Particularly, Morales pointed to the area of Carr Hardware, where there is a lot of off-street parking, showing that nearly all of the transactions on North Street were for 30 minutes or less -- so that parking there were customers.
Upper North, in general, saw 78 percent of the transactions for just the free 30 minutes. In the section of Bradford to Linden streets, 57 percent were free and from Columbus to Summer it was 55 percent.
Meanwhile, the McKay Street and First Street lots showed that 71 percent were staying longer than the free 30 minutes; on Wendell Avenue that was 67 percent; and at Park Square, it was 63 percent. A map Morales created uses those figures to show that the parking behavior has changed.
"We found that the meters are having the result the city was looking for through the parking study," Morales said.
Morales continued to say that providing parking is not a "public good" and that many studies have shown that the benefits of parking meters outweigh the bad.
He said changes to the plan now should be focused on the occupancy of the lots, garages, and streets in hopes to achieve a more balanced parking situation -- raising the price for the higher demand spots and decreasing the price on the areas with less demand.
Downtown Pittsfield Inc. President Jesse Cook-Dubin acknowledged that there are some problems with the system but believes those can be worked out instead of scrapping the whole parking program.
Ramondetta questions if parking behavior even needed to be changed in the first place?
"It seems to me, there was not a need to change the parking behavior," he said.
While the intent of the plan developed by consultants years ago may have been to create more turnover and availability, the motivation behind bringing the consultants on to develop a parking plan was financial.
The state required the city to create some type of system to maintain the McKay Street garage after granting it money to reconstruct it. The state would not give any money to the city if it hadn't taken those steps. That's what led to the consultant developing the plan and implementation, fittingly, was driven by a desire to get state funds to tear down the Columbus Avenue garage and build a new one -- the state never delivered money for that and the city tore it down on its own.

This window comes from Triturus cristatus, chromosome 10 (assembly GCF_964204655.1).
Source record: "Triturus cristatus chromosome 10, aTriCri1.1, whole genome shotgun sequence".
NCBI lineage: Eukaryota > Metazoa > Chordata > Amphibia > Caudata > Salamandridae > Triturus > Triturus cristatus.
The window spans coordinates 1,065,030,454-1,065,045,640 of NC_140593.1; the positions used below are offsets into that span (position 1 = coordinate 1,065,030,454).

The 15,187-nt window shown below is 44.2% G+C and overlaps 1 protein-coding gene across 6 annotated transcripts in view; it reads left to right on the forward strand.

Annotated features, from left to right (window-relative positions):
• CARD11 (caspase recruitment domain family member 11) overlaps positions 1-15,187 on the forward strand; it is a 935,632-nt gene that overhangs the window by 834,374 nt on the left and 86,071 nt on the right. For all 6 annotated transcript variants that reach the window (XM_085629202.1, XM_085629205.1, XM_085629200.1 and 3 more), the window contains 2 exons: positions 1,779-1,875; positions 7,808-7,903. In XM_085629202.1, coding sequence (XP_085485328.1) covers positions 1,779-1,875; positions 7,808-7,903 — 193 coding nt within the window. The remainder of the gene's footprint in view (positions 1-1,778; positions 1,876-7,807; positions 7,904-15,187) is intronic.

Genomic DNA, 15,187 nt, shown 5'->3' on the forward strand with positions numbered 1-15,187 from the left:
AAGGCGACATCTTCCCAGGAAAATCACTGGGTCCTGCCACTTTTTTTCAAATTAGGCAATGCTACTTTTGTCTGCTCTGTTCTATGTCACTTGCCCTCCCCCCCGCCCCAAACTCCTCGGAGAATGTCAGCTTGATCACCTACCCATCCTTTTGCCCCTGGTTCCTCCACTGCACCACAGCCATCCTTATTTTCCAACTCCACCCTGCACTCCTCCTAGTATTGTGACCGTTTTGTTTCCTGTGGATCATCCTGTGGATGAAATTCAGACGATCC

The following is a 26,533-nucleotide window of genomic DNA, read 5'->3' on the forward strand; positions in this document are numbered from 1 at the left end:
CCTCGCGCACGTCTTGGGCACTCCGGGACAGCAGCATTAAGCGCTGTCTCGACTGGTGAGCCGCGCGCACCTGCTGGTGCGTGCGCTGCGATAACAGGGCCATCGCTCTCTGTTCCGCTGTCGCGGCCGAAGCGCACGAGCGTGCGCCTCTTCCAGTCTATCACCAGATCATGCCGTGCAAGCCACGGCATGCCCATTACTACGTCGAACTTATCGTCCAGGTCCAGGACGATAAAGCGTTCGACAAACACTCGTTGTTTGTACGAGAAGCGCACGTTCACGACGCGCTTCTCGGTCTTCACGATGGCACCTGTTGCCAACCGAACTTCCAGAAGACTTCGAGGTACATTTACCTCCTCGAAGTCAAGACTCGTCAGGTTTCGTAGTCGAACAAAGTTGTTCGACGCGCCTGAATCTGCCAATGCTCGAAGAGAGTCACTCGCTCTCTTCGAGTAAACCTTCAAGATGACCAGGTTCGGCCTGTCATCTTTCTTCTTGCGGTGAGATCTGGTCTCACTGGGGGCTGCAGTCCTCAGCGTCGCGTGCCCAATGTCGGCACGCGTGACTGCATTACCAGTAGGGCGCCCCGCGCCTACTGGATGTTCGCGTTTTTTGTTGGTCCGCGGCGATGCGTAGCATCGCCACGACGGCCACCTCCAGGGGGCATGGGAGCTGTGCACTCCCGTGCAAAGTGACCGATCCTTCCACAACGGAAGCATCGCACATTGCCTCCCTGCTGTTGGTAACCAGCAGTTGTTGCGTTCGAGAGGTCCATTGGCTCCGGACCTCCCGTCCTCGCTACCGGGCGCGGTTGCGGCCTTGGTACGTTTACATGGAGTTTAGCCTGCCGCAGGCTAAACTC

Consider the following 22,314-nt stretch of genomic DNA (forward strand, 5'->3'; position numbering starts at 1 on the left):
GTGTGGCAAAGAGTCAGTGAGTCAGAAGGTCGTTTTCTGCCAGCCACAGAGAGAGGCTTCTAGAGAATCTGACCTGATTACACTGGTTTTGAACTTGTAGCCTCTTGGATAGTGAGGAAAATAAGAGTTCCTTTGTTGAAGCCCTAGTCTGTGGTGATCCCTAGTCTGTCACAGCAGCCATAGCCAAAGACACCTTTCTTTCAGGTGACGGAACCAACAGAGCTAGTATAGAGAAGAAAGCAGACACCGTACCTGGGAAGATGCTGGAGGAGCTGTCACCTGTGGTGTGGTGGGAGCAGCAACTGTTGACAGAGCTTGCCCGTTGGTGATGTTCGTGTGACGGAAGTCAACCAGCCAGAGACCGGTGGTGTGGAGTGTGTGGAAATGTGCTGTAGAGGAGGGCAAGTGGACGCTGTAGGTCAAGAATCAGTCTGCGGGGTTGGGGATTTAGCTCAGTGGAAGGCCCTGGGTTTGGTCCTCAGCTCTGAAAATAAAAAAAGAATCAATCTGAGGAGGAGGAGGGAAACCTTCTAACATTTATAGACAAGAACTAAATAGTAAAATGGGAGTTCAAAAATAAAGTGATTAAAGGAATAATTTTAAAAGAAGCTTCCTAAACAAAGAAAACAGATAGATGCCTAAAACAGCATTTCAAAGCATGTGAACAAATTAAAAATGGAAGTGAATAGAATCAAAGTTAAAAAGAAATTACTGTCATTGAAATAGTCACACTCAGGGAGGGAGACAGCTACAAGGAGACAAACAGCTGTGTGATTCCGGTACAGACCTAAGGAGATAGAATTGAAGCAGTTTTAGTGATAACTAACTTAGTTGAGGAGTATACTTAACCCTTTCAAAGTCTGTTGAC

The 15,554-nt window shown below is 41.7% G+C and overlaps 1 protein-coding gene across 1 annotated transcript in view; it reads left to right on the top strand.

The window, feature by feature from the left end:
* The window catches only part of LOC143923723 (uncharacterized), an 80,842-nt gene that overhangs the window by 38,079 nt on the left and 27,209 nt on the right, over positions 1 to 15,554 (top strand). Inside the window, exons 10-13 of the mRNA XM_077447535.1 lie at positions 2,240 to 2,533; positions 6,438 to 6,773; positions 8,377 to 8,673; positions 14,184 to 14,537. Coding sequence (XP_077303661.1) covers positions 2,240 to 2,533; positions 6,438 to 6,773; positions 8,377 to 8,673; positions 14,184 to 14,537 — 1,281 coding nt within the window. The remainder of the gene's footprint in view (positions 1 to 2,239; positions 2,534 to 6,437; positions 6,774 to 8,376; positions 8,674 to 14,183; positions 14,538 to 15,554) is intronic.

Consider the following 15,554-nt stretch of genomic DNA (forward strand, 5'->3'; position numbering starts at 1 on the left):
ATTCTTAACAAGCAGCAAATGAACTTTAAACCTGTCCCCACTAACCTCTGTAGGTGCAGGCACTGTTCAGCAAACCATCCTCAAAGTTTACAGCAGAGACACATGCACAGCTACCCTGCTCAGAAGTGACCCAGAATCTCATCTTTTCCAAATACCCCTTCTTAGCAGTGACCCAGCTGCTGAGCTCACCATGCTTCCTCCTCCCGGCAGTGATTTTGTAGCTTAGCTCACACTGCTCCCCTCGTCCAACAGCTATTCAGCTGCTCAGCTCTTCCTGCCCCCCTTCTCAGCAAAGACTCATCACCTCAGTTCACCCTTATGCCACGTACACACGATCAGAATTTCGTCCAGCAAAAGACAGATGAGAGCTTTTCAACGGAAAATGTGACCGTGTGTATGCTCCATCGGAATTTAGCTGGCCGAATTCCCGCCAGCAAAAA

Ramondetta also questioned the economic sense the meters made for the city, calling for a cost-benefit analysis including everything that goes into the system. The Traffic Commission didn't discuss that, but iBerkshires has looked at the numbers in a few ways and it appears the meters are paying for themselves and more.
But, maybe there is another way to raise revenue for parking maintenance, another aspect of why the meters were installed, such as the marijuana tax, Ramondetta suggested.
The final question of Ramondetta has not been answered: is it helping businesses? Ramondetta says no.
McBurney and Ramondetta have watched over the last two weeks as cars file into the lot. Previously, the entire garage would be full and now it is about a third full. He said Barrington Stage's afternoon shows would pack all of the lots and spots in the area but the most recently didn't even fill the new lot.
They watched people standing in line waiting for their chance to figure out how to use the parking kiosks. They don't believe that's the way to welcome people to the downtown.
"We are open to business, we want you downtown, we want you to experience downtown and spend some time," he said.
There are issues with the meters, which Downtown Pittsfield Inc. conceded to Ramondetta. And after two years, the movement is afoot to take a new examination of the system. But, city officials are hesitant to make changes in just one lot until that examination happens.